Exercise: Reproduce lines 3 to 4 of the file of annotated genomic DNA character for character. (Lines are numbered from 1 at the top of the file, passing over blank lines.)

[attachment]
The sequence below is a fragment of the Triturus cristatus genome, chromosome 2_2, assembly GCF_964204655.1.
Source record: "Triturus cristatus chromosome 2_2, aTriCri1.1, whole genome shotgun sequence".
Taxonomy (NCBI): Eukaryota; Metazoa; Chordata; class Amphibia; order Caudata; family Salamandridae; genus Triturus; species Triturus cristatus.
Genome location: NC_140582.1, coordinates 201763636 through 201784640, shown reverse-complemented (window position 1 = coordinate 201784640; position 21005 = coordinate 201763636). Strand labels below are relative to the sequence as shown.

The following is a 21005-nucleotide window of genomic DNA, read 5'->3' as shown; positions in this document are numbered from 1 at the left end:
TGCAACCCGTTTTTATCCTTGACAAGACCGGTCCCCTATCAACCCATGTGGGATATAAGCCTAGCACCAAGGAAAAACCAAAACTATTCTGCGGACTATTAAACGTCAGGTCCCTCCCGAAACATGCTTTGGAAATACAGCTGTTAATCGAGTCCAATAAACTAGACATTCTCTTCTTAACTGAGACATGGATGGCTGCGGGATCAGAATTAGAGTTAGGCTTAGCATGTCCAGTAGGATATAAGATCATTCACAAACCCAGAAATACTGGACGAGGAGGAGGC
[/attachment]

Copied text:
Taxonomy (NCBI): Eukaryota; Metazoa; Chordata; class Amphibia; order Caudata; family Salamandridae; genus Triturus; species Triturus cristatus.
Genome location: NC_140582.1, coordinates 201763636 through 201784640, shown reverse-complemented (window position 1 = coordinate 201784640; position 21005 = coordinate 201763636). Strand labels below are relative to the sequence as shown.